David Bourget (Western Ontario)
David Chalmers (ANU, NYU)
Rafael De Clercq
Ezio Di Nucci
Jack Alan Reynolds
Learn more about PhilPapers
In Kostas Kampourakis (ed.), The Philosophy of Biology: A Companion for Educators. Springer 205-238 (2013)
This chapter offers a critique of intelligent design arguments against evolution and a philosophical discussion of the nature of science, drawing several lessons for the teaching of evolution and for science education in general. I discuss why Behe’s irreducible complexity argument fails, and why his portrayal of organismal systems as machines is detrimental to biology education and any under-standing of how organismal evolution is possible. The idea that the evolution of complex organismal features is too unlikely to have occurred by random mutation and selection (as recently promoted by Dembski) is very widespread, but it is easy to show students why such small probability arguments are fallacious. While intelligent design proponents have claimed that the exclusion of supernatural causes mandated by scientific methods is dogmatically presupposed by science, scientists have an empirical justification for using such methods. This justification is instructive for my discussion of how to demarcate science from pseudoscience. I argue that there is no universal account of the nature of science, but that the criteria used to judge an intellectual approach vary across historical periods and have to be specific to the scientific domain. Moreover, intellectual approaches have to be construed as practices based on institutional factors and values, and to be evaluated in terms of the activities of their practitioners. Science educators should not just teach scientific facts, but present science as a practice and make students reflect on the nature of science, as this gives them a better appreciation of the ways in which intelligent design falls short of actual science.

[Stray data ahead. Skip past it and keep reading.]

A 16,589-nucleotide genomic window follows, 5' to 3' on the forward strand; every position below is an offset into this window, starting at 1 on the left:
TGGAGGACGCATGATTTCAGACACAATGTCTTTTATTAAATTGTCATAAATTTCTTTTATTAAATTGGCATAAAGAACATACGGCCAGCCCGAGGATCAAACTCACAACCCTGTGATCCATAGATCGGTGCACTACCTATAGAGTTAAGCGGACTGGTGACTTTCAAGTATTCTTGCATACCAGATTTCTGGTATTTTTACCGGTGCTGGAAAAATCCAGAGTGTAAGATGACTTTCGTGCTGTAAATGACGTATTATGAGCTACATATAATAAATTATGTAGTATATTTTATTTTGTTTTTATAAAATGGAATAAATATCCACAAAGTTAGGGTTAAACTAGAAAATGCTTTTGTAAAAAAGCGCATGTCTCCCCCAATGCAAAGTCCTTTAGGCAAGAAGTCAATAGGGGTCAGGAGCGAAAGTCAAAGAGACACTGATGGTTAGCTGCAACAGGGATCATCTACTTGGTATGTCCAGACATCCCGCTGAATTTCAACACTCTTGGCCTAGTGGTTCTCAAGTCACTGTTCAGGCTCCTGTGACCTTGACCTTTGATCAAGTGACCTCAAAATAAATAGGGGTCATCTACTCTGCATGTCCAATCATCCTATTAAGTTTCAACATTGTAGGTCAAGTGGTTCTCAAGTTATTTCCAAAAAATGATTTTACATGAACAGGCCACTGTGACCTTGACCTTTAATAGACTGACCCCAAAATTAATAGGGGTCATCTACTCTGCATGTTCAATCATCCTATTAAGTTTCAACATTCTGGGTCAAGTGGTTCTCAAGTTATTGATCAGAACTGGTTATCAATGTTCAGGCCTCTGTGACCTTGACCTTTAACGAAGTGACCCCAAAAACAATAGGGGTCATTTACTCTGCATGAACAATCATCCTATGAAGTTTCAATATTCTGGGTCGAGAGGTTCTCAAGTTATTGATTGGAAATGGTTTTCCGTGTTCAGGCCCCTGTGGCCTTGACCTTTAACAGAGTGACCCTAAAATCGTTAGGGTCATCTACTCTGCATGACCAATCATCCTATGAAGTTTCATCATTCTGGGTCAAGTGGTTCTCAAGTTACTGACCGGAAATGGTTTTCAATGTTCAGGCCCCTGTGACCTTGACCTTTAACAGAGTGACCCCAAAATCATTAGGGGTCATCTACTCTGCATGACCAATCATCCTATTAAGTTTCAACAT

|Keywords||No keywords specified (fix it)|
|Categories||categorize this paper)|
Setup an account with your affiliations in order to access resources via your University's proxy server
Configure custom proxy (use this if your affiliation does not provide a proxy)
|Through your library|
References found in this work BETA
No references found.
Citations of this work BETA
Ingo Brigandt (2013). Systems Biology and the Integration of Mechanistic Explanation and Mathematical Explanation. Studies in History and Philosophy of Biological and Biomedical Sciences 44 (4):477-492.
Similar books and articles
William Dembski (2006). In Defence of Intelligent Design. In Philip Clayton (ed.), The Oxford Handbook of Religion and Science. OUP Oxford 715-731.
Anya Plutynski (2010). Should Intelligent Design Be Taught in Public School Science Classrooms? Science and Education 19 (6-8):779-795.
Jeffrey Koperski (2003). Intelligent Design and the End of Science. American Catholic Philosophical Quarterly 77 (4):567-588.
Sahotra Sarkar (2011). The Science Question in Intelligent Design. Synthese 178 (2):291 - 305.
Massimo Pigliucci (2009). Is Intelligent Design Creationism? In Kendrick Frazier (ed.), Science Under Siege: Defending Science, Exposing Pseudoscience. Prometheus
B. A. Thomasson (2011). Arguing From the Evidence: The Correct Approach to Intelligent Design's Challenge in the U.S. Courts. Philosophy of the Social Sciences 41 (4):495-534.
Robert T. Pennock (2003). Creationism and Intelligent Design. Annual Review of Genomics and Human Genetics 4:143-163.
Massimo Pigliucci (2005). More Than You Ever Wanted to Know About Intelligent Design. [REVIEW] Evolution 59 (12):2717-2720.
Piotr Bylica (2003). Testowalność teorii inteligentnego projektu. Filozofia Nauki 2.
Added to index2012-02-27
Total downloads159 ( #23,014 of 1,907,148 )
Recent downloads (6 months)9 ( #78,743 of 1,907,148 )
How can I increase my downloads?